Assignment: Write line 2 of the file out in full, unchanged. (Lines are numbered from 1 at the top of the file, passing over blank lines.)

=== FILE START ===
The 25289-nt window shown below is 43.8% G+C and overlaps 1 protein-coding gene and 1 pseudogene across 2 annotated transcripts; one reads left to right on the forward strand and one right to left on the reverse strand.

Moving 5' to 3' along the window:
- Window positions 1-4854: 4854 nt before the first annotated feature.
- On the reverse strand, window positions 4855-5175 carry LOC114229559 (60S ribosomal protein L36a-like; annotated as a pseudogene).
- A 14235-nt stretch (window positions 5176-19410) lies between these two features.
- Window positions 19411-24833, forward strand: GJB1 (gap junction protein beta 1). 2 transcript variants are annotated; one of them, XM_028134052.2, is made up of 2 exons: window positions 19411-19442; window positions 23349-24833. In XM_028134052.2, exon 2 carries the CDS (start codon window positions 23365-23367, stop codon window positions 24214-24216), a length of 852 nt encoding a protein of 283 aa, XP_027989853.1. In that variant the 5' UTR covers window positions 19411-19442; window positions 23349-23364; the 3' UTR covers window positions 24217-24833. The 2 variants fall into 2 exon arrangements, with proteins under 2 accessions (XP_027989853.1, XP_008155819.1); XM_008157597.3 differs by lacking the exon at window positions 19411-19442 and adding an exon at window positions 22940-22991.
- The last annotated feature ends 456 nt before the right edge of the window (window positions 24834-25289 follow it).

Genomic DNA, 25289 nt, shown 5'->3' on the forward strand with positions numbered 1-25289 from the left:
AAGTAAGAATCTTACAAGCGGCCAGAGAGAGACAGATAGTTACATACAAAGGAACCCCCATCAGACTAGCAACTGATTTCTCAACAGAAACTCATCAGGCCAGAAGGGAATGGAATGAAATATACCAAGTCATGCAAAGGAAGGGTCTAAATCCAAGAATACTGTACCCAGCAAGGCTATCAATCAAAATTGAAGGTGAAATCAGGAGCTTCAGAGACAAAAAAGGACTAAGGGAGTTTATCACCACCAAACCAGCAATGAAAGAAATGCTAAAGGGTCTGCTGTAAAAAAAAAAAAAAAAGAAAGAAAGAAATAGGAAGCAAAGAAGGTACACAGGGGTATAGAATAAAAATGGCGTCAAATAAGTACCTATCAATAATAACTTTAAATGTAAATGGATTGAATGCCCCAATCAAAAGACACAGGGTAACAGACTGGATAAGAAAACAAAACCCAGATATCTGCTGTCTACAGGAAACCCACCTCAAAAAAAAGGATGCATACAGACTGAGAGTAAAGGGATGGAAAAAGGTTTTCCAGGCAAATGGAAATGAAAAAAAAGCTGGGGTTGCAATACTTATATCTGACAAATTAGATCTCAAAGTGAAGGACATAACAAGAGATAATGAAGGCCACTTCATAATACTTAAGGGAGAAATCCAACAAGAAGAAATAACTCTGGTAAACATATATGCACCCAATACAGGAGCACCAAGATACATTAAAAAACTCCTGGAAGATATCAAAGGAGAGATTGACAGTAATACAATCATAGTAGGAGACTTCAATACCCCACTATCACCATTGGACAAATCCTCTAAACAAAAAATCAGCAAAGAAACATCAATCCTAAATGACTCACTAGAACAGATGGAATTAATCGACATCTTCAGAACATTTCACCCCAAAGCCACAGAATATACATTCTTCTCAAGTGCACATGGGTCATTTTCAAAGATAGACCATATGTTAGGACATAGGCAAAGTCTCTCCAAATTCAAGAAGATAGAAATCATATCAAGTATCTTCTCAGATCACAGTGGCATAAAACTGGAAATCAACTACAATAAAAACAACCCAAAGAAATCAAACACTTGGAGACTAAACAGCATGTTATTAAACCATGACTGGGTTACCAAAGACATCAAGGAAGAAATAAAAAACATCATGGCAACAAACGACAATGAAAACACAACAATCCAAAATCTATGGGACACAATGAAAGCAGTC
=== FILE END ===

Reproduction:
Moving 5' to 3' along the window: